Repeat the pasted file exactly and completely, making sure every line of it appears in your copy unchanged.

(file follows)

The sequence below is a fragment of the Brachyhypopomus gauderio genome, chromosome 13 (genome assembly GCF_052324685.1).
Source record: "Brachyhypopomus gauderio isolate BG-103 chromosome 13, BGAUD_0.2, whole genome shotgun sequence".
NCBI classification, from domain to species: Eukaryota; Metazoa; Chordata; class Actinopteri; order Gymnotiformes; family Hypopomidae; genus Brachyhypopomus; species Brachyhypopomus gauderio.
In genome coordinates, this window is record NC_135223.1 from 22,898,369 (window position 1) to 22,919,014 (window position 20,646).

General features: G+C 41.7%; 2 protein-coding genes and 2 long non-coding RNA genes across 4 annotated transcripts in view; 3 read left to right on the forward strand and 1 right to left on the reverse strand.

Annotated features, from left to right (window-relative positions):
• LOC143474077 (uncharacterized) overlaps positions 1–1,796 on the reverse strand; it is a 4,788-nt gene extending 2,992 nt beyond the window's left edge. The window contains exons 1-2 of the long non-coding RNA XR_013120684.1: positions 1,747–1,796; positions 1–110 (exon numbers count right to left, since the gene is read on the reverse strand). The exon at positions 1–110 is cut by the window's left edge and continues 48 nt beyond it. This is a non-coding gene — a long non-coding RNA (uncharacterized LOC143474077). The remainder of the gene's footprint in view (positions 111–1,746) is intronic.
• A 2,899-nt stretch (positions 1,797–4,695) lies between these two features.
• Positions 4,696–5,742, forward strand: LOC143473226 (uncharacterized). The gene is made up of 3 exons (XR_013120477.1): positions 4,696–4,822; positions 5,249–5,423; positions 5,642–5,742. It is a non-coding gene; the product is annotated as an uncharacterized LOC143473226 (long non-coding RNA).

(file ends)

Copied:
The sequence below is a fragment of the Brachyhypopomus gauderio genome, chromosome 13 (genome assembly GCF_052324685.1).
Source record: "Brachyhypopomus gauderio isolate BG-103 chromosome 13, BGAUD_0.2, whole genome shotgun sequence".
NCBI classification, from domain to species: Eukaryota; Metazoa; Chordata; class Actinopteri; order Gymnotiformes; family Hypopomidae; genus Brachyhypopomus; species Brachyhypopomus gauderio.
In genome coordinates, this window is record NC_135223.1 from 22,898,369 (window position 1) to 22,919,014 (window position 20,646).

General features: G+C 41.7%; 2 protein-coding genes and 2 long non-coding RNA genes across 4 annotated transcripts in view; 3 read left to right on the forward strand and 1 right to left on the reverse strand.

Annotated features, from left to right (window-relative positions):
• LOC143474077 (uncharacterized) overlaps positions 1–1,796 on the reverse strand; it is a 4,788-nt gene extending 2,992 nt beyond the window's left edge. The window contains exons 1-2 of the long non-coding RNA XR_013120684.1: positions 1,747–1,796; positions 1–110 (exon numbers count right to left, since the gene is read on the reverse strand). The exon at positions 1–110 is cut by the window's left edge and continues 48 nt beyond it. This is a non-coding gene — a long non-coding RNA (uncharacterized LOC143474077). The remainder of the gene's footprint in view (positions 111–1,746) is intronic.
• A 2,899-nt stretch (positions 1,797–4,695) lies between these two features.
• Positions 4,696–5,742, forward strand: LOC143473226 (uncharacterized). The gene is made up of 3 exons (XR_013120477.1): positions 4,696–4,822; positions 5,249–5,423; positions 5,642–5,742. It is a non-coding gene; the product is annotated as an uncharacterized LOC143473226 (long non-coding RNA).